But now we are into the era of Progressive Web Apps and at the beginning of The State Of Houdini. We can extend the website’s CSS and use the browser’s rendering engine for styling and layout process. We can integrate the bits of our layout that can be precisely described, and extract them in the way that saves a lot of the loading. Video file is not anymore a hiccup-maker for the site and can we can take a full advantage of it’s possibilities.
Animations, animated illustrations and animations on scroll
Besides video, interfaces of today’s web are presenting a lot of dynamic and interactive content and it starts to be more and more common. These visuals make the web live-like, more organic with all of those much-engaging fluid moves, rotating objects, animated logos, dynamic illustrations, smooth animations and interactive page-design elements that are connected with event on scroll.
The User Experience when visiting the web filled with motion has greatly improved. Isn’t it satisfying to hover with your mouse or finger to make the “surface” move? Or to zoom in and out of presented interiors, just like we were there? The moving and reacting web interface is definitely here to stay. With the new technological possibilities, it does not only display in an undisturbed way but brings real engagement with its smooth and friendly interactivity.
3. Stirring visuals to capture user’s attention
The level of “what the web can do” has moved up, but as I mentioned in the beginning, people are more advanced in creation, too. The reign of the PhotoShop is weakening, so the tools ever-made for designing (like Illustrator or InDesign) are becoming today’s preferables, together with 3-dimensional view builders. Interactive content, that is currently so much wanted, not necessarily base on video movies. Those objects that move and get our attention with their vibrant colours, quality and interactive abilities, are made of vectors, as the SVG format is being popularised and the industry advances in using it.
The magic of CSSgrid & Flexbox
When it comes to web designs that are made recently with the use of the above tools, we see that they are far more sophisticated. And I quite sense the challenge that everybody has in mind. The motivation to make something unique was always a boost for creativity, but now the exceptional look and feel drives web designers to the point of breaking innovation. Innovation that is based on what we can do with the layout and what the users will notice, remember and come back for.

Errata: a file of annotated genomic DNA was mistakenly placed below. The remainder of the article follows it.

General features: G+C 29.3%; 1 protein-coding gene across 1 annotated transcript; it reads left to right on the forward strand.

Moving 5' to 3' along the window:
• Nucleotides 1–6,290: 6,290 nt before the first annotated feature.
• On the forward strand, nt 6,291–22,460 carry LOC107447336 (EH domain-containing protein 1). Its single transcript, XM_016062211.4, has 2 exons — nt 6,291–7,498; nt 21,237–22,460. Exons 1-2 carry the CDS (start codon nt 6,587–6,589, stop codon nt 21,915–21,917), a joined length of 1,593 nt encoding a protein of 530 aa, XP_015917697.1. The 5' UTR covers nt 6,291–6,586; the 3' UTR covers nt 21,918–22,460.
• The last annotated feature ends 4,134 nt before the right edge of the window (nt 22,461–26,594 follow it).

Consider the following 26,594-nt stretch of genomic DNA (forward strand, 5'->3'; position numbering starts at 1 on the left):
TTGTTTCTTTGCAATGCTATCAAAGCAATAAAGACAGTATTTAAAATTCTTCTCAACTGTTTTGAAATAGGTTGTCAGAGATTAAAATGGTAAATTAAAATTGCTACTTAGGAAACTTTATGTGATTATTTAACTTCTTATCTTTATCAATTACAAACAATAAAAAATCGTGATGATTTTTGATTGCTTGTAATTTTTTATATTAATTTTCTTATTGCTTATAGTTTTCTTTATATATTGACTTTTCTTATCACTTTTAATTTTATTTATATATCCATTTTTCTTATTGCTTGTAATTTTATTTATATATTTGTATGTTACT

Is minimalism conservative?
After I discovered MailChimp’s new site design, I’ve thought of the confidence that the brand has to possess in order to make a rebranding like this. But distinctive illustrations, totally custom graphic schemas, glitch, kitsch and other (sometimes bizarre) styles are now utterly desired. The more unique, the better.
I don’t even think I could find a single leading web-fashion that most designers follow these days. We get print-inspired, broken layouts we’ve seen on vintage posters. We get eclectic web collages or beautiful data visualisations, raw look of “undesigned”, surrealism and retro-sentimental stylings. Abstract shapes and vibrant gradients. Bold colours, black’n’white, brutalism and minimalism are here, too. Ah, yes. And pastels, as the 2019’s Pantone’s Colour Of The Year is just like that.
You surely know those minimalistic pages with plenty of white space. Nothing wrong with them, isn’t it? They are (in many cases) properly designed, with clever copy, clear typography and carefully chosen images. But... they seem for me as moderate, or even modest now - when I compare them to the avant-garde style that dazzles us these days with stunning, smarty layouts.
4. Typography madness
I didn’t mention that previously, but between all these aesthetically impressing web styles there is some that contain typography and text only. This kind of websites we have seen many times before, as they are continuing the tradition of 2D layouts (i.e. event posters) that focused on type as the subject of expression.